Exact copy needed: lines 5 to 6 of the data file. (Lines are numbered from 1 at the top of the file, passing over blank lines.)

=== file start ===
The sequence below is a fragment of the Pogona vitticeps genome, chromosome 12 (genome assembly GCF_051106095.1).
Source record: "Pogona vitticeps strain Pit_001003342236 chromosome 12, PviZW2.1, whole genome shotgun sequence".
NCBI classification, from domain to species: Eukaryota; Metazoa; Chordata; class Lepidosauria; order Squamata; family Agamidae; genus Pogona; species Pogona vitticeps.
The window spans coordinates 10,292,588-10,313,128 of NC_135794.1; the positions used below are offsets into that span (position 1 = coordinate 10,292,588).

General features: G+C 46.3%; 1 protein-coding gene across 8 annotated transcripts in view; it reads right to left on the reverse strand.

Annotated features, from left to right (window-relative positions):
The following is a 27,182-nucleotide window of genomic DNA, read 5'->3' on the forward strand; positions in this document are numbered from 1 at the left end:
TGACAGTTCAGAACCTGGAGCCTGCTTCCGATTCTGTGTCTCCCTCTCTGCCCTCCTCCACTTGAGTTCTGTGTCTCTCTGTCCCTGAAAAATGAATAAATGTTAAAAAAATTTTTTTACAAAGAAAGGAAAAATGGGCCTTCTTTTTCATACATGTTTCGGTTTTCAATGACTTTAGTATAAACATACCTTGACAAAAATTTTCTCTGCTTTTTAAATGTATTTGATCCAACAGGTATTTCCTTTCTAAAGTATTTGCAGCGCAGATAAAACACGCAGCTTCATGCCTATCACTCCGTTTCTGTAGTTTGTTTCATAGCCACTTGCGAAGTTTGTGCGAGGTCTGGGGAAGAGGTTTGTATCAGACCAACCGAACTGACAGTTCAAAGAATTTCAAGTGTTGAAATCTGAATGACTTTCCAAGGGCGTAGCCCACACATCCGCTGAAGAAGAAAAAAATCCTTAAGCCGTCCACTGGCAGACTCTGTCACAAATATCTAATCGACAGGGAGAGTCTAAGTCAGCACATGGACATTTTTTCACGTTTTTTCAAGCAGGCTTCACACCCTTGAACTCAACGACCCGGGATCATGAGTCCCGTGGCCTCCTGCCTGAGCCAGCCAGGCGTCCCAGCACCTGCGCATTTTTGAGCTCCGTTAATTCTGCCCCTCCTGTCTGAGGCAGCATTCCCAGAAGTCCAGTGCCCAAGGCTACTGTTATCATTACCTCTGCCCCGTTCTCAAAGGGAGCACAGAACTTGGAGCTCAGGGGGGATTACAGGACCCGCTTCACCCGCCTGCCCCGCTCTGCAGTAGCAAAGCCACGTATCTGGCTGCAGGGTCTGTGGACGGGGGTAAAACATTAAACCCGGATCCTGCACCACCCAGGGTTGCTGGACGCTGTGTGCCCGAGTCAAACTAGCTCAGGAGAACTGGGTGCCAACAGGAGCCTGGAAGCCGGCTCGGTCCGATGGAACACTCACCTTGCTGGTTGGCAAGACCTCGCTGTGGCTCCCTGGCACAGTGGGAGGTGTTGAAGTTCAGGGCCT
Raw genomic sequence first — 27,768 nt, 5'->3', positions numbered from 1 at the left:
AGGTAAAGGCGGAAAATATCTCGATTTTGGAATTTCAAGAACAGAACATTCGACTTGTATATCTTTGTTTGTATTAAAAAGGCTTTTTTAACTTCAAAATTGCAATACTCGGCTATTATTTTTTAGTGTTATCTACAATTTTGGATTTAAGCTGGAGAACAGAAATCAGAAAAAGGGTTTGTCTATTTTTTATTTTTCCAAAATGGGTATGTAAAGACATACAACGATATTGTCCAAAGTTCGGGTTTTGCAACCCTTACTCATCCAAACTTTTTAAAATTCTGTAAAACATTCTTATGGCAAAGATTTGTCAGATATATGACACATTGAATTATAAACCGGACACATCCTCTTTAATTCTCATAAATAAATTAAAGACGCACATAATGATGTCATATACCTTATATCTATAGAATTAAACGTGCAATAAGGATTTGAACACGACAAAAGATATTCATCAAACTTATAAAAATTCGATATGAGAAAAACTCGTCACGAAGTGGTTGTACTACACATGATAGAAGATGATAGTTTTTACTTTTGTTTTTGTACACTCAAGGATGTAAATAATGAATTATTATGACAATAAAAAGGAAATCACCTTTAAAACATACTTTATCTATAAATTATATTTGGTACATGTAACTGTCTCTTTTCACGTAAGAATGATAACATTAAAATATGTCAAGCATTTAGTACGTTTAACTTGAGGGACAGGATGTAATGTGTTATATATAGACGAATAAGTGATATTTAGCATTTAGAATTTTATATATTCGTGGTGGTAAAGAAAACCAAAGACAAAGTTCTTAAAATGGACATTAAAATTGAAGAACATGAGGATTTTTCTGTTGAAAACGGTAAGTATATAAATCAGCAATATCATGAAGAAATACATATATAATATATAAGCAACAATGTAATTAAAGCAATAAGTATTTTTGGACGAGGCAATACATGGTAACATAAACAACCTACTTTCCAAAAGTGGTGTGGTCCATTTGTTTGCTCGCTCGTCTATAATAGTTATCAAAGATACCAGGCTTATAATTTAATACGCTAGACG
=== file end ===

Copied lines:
General features: G+C 46.3%; 1 protein-coding gene across 8 annotated transcripts in view; it reads right to left on the reverse strand.

Annotated features, from left to right (window-relative positions):